Commentary

Will Top Colleges Assure Top Earnings Later in Life?

It was interesting to see college rankings from The Wall Street Journal the same day an eMarketer story discussed how consumer trust relies heavily on reviews and brand honesty.

As you might expect, Harvard topped the WSJ criteria it factored in: “Does the college have sufficient resources to teach me properly? Will I be engaged, and challenged, by my teacher and classmates? Does the college have a good academic reputation? What type of campus community is there? How likely am I to graduate, pay off my loans and get a good job?”

Some of that data seems highly subjective, but let’s give the Journal the benefit of the doubt. After all, no one ever lost their job picking Harvard as the top U.S. college. But where does brand trust factor into all of this? 

For example, now that it has been confirmed that the University of Southern California carefully tracks who gave how much to the school so they can be sure to admit the kids of major donors, does that in any way compromise its “ranking”?  

According to eMarketer, three of the top 10 factors that lead to an increase in brand trust center around reviews. Nearly all respondents said positive customer reviews increased their trust in a brand, while 80.1% said they trusted companies that have a lot of customers reviews. Doesn’t a review from the WSJ carry a fair amount of weight — certainly more than any individual who feels USC was a waste of time.?

Has USC (which WSJ ranks 18th) tarnished its brand? Will anyone second-guess their decision to apply? Its average net fee, as calculated by the WSJ, is much higher than schools that rank right above or below it, so it is as much an economic decision as it is a hopeful ROI decision for families that want in.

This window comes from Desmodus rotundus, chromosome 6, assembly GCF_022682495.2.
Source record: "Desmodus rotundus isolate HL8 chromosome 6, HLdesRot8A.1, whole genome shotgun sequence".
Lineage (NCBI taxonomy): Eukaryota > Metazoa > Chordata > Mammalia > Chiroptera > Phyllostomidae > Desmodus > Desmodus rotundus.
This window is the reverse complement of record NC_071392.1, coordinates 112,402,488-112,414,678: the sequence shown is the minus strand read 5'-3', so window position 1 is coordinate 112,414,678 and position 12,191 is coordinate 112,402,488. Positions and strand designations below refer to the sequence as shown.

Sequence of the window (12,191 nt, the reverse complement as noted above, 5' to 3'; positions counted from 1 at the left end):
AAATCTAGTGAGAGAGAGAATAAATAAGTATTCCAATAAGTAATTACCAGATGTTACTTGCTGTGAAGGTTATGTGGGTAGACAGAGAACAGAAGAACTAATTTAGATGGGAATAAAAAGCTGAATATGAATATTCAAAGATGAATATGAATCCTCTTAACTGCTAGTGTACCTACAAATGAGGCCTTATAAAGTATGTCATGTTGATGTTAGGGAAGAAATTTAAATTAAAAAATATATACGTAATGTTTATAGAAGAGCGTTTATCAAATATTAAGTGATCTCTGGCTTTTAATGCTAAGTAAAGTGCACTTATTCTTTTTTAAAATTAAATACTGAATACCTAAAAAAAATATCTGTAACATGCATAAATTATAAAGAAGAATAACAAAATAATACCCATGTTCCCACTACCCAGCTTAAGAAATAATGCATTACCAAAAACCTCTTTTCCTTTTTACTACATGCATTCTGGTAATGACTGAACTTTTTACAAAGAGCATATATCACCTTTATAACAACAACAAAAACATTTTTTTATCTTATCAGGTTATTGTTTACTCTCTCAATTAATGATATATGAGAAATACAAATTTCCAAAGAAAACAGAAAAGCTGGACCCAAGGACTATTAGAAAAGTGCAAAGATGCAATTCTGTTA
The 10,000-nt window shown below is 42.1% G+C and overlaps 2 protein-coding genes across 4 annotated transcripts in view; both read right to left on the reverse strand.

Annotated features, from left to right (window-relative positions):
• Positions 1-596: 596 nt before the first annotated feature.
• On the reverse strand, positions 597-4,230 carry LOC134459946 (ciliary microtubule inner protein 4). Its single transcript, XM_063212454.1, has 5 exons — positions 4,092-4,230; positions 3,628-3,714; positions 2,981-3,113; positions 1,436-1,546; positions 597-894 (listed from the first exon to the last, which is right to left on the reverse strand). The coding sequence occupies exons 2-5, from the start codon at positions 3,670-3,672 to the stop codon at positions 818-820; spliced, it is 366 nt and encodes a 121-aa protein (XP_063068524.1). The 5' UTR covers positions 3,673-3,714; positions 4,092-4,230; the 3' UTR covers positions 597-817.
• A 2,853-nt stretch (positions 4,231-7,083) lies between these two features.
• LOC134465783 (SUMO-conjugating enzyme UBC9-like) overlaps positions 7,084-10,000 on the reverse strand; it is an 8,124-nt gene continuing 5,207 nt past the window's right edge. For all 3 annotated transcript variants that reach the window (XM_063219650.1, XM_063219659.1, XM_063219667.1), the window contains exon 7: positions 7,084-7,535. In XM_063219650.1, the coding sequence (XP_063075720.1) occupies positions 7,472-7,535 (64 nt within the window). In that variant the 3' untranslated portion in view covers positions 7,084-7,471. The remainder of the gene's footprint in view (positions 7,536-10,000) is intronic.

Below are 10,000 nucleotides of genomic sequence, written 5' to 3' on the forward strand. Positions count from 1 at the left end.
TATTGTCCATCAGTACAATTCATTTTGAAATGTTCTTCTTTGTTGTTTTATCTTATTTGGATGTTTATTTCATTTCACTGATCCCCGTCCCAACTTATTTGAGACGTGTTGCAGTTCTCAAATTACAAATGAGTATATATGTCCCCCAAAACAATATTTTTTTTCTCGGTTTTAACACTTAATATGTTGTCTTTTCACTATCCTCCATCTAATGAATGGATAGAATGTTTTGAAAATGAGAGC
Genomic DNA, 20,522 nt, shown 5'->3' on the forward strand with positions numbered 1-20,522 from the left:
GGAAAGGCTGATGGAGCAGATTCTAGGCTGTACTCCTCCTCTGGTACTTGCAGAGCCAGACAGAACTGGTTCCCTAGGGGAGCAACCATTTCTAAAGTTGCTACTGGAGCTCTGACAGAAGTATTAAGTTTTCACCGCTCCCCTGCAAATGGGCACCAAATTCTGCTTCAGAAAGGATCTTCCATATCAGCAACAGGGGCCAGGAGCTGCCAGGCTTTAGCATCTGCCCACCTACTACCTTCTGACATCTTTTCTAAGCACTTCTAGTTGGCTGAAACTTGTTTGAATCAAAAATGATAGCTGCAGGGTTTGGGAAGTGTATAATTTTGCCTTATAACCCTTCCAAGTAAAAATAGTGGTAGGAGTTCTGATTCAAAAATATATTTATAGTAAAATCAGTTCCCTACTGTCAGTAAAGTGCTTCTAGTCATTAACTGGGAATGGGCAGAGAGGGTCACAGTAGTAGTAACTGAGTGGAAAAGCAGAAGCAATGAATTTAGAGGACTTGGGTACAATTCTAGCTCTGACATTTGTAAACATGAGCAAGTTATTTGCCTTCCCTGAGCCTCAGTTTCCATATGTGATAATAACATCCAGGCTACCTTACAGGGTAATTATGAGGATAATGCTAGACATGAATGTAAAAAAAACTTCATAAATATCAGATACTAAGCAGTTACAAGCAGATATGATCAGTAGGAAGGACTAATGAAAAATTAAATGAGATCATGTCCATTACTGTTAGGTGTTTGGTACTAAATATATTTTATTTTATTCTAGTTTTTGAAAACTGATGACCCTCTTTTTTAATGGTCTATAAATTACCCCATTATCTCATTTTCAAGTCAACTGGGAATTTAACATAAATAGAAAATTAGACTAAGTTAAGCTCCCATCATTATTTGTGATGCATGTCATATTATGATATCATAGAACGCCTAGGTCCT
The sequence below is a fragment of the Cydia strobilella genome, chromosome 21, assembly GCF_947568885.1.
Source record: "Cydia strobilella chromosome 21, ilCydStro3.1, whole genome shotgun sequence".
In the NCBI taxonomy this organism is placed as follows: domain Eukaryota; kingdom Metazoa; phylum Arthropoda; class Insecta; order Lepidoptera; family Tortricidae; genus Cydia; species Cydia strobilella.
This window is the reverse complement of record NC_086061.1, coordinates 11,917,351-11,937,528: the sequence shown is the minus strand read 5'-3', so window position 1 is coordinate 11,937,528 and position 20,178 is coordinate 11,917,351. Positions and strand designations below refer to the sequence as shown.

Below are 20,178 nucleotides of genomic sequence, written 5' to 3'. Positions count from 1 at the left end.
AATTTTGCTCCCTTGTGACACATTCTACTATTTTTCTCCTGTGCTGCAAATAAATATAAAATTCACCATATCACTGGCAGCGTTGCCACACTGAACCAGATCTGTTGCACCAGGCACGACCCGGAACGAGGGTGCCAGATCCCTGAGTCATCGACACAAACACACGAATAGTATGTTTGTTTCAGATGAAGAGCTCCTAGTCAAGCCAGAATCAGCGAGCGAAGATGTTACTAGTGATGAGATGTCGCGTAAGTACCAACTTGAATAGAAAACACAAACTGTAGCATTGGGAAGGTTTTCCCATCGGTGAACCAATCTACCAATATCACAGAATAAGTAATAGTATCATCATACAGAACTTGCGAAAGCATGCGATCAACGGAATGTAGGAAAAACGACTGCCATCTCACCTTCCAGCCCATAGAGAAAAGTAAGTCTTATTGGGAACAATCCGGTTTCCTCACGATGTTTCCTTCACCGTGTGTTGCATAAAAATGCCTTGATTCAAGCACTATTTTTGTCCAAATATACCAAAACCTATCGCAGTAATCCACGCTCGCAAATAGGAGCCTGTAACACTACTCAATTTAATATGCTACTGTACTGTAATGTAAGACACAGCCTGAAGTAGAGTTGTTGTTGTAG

The whole notion of investing a quarter of a million dollars in your kid’s higher education has come into question, with many contending that the ROI is simply not there (regardless of the school), with lots of examples thrown around of incredibly successful tech industry folks who never went to or didn’t finish college: Paul Allen, Michael Dell, Larry Ellison — and, most famously, Bill Gates. But as someone once told me early on in my career as a college grad, “Listen pal, in New York, even the waiters have college degrees.”

Nevertheless, the prevailing wisdom is that the better the school, the better the chances of success afterwards. Certainly an Ivy League school on your resume speaks louder than, say, Youngstown State (which occupies the lowest rank in the WSJ survey).

What do you think? Has your degree from a top school helped your career? Or have you been a success in spite of your degree?

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